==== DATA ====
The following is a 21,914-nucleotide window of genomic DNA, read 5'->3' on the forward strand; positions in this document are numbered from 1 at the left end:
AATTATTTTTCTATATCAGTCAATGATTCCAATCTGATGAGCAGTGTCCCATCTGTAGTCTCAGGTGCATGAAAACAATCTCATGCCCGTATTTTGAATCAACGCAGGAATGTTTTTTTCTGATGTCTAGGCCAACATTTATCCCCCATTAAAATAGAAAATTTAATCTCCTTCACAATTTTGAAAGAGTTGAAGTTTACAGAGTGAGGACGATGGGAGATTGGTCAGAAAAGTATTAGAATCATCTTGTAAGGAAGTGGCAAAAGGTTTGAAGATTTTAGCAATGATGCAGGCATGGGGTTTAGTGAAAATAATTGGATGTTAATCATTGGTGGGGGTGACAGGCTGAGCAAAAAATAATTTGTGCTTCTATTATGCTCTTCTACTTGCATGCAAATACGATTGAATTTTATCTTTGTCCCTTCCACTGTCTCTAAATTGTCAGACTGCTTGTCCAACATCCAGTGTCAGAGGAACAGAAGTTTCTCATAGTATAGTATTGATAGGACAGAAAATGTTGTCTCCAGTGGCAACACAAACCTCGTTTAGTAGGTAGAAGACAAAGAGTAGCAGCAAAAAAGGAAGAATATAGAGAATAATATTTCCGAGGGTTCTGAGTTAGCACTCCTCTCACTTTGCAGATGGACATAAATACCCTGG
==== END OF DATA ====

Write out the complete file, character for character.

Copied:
The following is a 21,914-nucleotide window of genomic DNA, read 5'->3' on the forward strand; positions in this document are numbered from 1 at the left end:
AATTATTTTTCTATATCAGTCAATGATTCCAATCTGATGAGCAGTGTCCCATCTGTAGTCTCAGGTGCATGAAAACAATCTCATGCCCGTATTTTGAATCAACGCAGGAATGTTTTTTTCTGATGTCTAGGCCAACATTTATCCCCCATTAAAATAGAAAATTTAATCTCCTTCACAATTTTGAAAGAGTTGAAGTTTACAGAGTGAGGACGATGGGAGATTGGTCAGAAAAGTATTAGAATCATCTTGTAAGGAAGTGGCAAAAGGTTTGAAGATTTTAGCAATGATGCAGGCATGGGGTTTAGTGAAAATAATTGGATGTTAATCATTGGTGGGGGTGACAGGCTGAGCAAAAAATAATTTGTGCTTCTATTATGCTCTTCTACTTGCATGCAAATACGATTGAATTTTATCTTTGTCCCTTCCACTGTCTCTAAATTGTCAGACTGCTTGTCCAACATCCAGTGTCAGAGGAACAGAAGTTTCTCATAGTATAGTATTGATAGGACAGAAAATGTTGTCTCCAGTGGCAACACAAACCTCGTTTAGTAGGTAGAAGACAAAGAGTAGCAGCAAAAAAGGAAGAATATAGAGAATAATATTTCCGAGGGTTCTGAGTTAGCACTCCTCTCACTTTGCAGATGGACATAAATACCCTGG